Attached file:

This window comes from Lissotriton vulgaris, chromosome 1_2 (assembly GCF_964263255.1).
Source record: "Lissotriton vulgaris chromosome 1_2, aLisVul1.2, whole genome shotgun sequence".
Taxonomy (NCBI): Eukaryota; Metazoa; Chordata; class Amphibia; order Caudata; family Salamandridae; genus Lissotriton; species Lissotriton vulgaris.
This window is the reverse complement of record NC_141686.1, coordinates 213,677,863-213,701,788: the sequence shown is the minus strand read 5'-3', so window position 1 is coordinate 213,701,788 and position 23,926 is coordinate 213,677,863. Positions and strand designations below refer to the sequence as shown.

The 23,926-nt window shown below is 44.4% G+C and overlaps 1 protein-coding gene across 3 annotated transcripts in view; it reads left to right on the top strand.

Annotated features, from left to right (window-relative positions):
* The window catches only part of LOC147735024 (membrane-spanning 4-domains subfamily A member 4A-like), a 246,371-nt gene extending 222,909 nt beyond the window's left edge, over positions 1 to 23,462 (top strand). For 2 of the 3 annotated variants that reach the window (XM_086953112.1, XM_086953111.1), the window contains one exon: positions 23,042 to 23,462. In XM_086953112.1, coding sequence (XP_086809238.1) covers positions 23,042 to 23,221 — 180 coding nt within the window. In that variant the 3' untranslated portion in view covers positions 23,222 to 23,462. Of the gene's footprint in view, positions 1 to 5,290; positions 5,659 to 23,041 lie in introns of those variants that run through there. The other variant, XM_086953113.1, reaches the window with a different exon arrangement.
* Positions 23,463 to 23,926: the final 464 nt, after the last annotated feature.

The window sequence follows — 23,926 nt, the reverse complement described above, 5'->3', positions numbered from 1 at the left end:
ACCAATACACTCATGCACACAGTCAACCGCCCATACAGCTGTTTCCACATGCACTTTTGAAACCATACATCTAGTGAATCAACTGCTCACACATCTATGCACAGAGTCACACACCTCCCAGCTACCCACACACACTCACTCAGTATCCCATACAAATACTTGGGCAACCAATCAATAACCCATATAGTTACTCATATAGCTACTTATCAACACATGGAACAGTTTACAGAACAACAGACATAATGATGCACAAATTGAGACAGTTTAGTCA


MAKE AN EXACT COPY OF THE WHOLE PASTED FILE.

This window comes from Lissotriton vulgaris, chromosome 1_2 (assembly GCF_964263255.1).
Source record: "Lissotriton vulgaris chromosome 1_2, aLisVul1.2, whole genome shotgun sequence".
Taxonomy (NCBI): Eukaryota; Metazoa; Chordata; class Amphibia; order Caudata; family Salamandridae; genus Lissotriton; species Lissotriton vulgaris.
This window is the reverse complement of record NC_141686.1, coordinates 213,677,863-213,701,788: the sequence shown is the minus strand read 5'-3', so window position 1 is coordinate 213,701,788 and position 23,926 is coordinate 213,677,863. Positions and strand designations below refer to the sequence as shown.

The 23,926-nt window shown below is 44.4% G+C and overlaps 1 protein-coding gene across 3 annotated transcripts in view; it reads left to right on the top strand.

Annotated features, from left to right (window-relative positions):
* The window catches only part of LOC147735024 (membrane-spanning 4-domains subfamily A member 4A-like), a 246,371-nt gene extending 222,909 nt beyond the window's left edge, over positions 1 to 23,462 (top strand). For 2 of the 3 annotated variants that reach the window (XM_086953112.1, XM_086953111.1), the window contains one exon: positions 23,042 to 23,462. In XM_086953112.1, coding sequence (XP_086809238.1) covers positions 23,042 to 23,221 — 180 coding nt within the window. In that variant the 3' untranslated portion in view covers positions 23,222 to 23,462. Of the gene's footprint in view, positions 1 to 5,290; positions 5,659 to 23,041 lie in introns of those variants that run through there. The other variant, XM_086953113.1, reaches the window with a different exon arrangement.
* Positions 23,463 to 23,926: the final 464 nt, after the last annotated feature.

The window sequence follows — 23,926 nt, the reverse complement described above, 5'->3', positions numbered from 1 at the left end:
ACCAATACACTCATGCACACAGTCAACCGCCCATACAGCTGTTTCCACATGCACTTTTGAAACCATACATCTAGTGAATCAACTGCTCACACATCTATGCACAGAGTCACACACCTCCCAGCTACCCACACACACTCACTCAGTATCCCATACAAATACTTGGGCAACCAATCAATAACCCATATAGTTACTCATATAGCTACTTATCAACACATGGAACAGTTTACAGAACAACAGACATAATGATGCACAAATTGAGACAGTTTAGTCA